NWU improves human computer interaction

Johan Van Zyl -- Wed, 05/11/2016 - 14:18

NWU improves human computer interaction

The National Centre for Human Language Technologies (NCHLT) of the Department of Arts and Culture recently awarded the North-West University’s (NWU’s) Centre for Text Technology, CTexT®, two new projects to the value of R2,7 million.

These projects will develop optical character recognition programs and improve access to existing human language technologies and applications, through web applications, services and a mobile application. CTexT®, on the Potchefstroom Campus of the North-West University, has proven itself to be a market leader in research and development of human language technology and develops language technology products for the South African languages. 

Over the past decade the NCHLT has invested significantly in the development of the basic set of technologies required for text and speech processing. These technologies are immensely valuable for the future development of the official South African languages, as it allows people to have access to new technologies in the language of their choice. The development of technologies in languages other than English will significantly empower the broad South African public, both on a functional and a technological level by contributing to the promotion of multilingualism, language development and the Use of Official Languages Act, and as such have a positive impact on the South African community.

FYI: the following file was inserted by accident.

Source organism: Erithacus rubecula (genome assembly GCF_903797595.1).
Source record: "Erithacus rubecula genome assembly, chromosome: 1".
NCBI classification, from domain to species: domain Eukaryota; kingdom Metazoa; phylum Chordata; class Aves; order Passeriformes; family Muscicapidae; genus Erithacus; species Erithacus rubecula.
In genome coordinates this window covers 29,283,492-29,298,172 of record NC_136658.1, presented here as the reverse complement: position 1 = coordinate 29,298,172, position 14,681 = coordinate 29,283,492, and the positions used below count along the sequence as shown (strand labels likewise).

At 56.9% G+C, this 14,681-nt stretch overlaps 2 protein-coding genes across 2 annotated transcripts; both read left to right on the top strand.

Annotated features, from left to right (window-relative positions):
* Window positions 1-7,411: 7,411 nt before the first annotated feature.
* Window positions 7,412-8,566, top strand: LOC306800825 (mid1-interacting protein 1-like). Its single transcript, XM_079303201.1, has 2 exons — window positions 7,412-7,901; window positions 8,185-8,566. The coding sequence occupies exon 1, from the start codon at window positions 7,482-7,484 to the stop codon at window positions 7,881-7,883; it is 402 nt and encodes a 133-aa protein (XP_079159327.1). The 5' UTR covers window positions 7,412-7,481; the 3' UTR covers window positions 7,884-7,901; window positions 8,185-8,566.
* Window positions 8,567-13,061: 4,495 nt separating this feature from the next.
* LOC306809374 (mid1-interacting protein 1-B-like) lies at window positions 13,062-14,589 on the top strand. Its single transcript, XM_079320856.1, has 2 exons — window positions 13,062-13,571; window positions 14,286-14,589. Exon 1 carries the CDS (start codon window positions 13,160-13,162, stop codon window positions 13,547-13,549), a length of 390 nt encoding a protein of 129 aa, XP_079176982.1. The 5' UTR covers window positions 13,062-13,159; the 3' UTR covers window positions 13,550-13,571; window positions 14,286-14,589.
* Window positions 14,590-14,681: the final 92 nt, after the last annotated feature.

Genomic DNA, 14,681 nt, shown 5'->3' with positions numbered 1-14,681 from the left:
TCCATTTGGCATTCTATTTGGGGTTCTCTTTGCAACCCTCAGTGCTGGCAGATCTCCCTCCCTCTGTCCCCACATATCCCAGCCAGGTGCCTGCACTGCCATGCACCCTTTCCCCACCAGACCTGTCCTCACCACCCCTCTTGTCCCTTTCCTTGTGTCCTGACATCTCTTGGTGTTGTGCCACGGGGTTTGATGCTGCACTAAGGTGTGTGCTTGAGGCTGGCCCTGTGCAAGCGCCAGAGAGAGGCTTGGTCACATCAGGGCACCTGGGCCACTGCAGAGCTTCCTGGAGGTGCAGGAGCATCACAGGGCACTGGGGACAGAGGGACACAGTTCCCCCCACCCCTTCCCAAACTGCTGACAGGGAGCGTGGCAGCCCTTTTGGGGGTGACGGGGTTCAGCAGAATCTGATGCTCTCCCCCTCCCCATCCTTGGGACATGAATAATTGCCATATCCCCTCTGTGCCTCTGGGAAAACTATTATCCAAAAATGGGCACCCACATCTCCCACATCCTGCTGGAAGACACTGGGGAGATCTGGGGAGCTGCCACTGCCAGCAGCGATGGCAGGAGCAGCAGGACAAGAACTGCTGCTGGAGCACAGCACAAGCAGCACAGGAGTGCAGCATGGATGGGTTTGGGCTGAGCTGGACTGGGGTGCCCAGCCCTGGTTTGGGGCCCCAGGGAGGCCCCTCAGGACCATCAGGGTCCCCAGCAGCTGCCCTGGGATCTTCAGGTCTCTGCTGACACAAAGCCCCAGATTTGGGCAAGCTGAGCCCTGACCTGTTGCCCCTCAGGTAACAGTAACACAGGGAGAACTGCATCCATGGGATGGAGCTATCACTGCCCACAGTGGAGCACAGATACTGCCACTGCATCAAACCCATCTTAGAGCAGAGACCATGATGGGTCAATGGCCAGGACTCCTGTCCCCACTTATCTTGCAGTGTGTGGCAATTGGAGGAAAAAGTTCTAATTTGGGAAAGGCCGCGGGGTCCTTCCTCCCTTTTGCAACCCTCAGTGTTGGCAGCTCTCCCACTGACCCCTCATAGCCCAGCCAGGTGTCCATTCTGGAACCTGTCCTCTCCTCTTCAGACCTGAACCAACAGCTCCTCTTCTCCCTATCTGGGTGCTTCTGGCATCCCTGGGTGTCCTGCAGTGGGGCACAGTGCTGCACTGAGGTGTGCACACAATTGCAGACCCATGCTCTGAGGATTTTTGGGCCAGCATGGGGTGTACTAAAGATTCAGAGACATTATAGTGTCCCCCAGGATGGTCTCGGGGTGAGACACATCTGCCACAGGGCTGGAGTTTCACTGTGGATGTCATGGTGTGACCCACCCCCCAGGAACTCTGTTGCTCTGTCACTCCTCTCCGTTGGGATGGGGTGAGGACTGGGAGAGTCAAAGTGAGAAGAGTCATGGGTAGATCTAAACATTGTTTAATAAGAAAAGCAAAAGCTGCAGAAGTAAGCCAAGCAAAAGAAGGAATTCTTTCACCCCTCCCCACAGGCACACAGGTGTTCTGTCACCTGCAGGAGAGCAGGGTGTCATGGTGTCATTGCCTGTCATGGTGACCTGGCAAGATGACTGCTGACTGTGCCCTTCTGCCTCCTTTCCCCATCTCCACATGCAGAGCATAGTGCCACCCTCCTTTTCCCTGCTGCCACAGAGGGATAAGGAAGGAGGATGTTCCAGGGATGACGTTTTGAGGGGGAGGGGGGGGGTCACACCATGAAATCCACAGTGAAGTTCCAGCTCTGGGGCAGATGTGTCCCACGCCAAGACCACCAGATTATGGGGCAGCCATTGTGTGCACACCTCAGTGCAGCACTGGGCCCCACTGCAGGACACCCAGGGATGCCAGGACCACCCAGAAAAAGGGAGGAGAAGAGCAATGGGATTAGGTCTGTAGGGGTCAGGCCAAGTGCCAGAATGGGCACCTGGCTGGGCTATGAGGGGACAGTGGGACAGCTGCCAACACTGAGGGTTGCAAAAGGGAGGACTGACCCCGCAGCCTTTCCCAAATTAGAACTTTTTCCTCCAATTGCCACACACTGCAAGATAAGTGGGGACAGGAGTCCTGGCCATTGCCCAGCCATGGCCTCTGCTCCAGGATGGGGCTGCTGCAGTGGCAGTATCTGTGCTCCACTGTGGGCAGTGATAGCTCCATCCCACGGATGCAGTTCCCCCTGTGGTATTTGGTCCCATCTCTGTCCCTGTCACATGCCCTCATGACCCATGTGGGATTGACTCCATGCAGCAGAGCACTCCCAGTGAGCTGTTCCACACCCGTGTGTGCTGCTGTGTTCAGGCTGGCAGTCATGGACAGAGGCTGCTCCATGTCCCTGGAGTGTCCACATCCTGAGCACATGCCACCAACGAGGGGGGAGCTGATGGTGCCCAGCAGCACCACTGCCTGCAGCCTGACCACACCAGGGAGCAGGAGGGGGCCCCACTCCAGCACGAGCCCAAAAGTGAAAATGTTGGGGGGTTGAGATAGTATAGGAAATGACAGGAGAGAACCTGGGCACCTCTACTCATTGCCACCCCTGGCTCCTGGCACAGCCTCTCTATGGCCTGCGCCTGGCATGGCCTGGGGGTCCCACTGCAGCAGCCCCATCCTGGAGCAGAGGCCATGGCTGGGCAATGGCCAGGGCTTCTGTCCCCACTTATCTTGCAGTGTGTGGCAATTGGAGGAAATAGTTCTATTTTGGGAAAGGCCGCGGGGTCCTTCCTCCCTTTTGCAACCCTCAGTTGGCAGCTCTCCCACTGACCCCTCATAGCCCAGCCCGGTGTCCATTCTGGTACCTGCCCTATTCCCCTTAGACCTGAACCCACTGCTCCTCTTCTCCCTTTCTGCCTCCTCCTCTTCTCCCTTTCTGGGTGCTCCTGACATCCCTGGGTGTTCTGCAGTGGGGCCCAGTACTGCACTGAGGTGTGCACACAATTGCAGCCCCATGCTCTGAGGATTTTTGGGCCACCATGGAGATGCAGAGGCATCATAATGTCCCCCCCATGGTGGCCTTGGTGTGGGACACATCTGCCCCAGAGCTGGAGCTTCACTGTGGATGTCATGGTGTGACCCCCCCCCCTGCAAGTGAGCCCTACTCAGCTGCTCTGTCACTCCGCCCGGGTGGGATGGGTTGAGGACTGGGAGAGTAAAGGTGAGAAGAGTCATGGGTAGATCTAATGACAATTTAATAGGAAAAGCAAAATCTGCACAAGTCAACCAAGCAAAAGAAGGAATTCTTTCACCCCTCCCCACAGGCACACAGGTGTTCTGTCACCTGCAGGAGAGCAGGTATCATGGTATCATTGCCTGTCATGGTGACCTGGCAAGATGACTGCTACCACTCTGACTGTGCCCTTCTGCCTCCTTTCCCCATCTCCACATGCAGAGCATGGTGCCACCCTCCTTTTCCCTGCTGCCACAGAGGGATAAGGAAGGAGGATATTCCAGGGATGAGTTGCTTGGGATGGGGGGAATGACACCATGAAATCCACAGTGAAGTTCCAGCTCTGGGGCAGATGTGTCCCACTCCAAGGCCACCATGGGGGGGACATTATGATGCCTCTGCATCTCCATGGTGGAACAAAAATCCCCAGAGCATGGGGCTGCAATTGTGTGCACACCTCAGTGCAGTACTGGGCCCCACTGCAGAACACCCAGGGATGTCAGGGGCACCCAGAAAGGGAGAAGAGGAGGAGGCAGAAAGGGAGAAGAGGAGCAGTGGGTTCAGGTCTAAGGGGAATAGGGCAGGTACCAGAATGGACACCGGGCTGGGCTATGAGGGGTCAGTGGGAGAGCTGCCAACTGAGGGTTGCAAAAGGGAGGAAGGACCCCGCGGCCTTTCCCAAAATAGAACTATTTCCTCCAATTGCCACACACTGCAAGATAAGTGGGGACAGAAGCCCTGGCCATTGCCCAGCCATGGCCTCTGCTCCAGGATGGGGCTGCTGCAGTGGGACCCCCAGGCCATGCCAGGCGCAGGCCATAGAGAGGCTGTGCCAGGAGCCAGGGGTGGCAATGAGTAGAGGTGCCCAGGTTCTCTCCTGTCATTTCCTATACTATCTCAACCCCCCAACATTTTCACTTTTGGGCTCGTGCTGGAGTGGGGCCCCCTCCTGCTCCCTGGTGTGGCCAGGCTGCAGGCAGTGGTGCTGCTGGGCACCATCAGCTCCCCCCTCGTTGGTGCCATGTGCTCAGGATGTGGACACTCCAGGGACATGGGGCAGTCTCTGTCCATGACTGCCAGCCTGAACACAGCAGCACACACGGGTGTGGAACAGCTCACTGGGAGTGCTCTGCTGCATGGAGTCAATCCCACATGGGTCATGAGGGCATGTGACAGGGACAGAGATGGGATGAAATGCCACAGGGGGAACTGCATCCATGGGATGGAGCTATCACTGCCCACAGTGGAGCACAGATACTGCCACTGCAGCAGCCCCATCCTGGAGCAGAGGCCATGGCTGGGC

With the establishment of large-scale e-infrastructures, there has been an international move towards making software available as a service. By adopting a service-oriented architecture, existing resources and tools can be used to develop complex component-based systems. Several of these systems already exist in Europe and the United States. By hosting language technologies as web services, the development of end-user-facing applications could be facilitated by directly accessing these technologies via simple web queries.

Some of these services will also be implemented in an Android app for machine translation. This app will utilise the machine translation web service, providing users access to automatic translation from English sentences to five other South African languages. The app will also include an offline service that provides word translations between all the official South African languages.

Wildrich Fourie (Manager: Apps) and Roald Eiselen (Manager: Resource Development).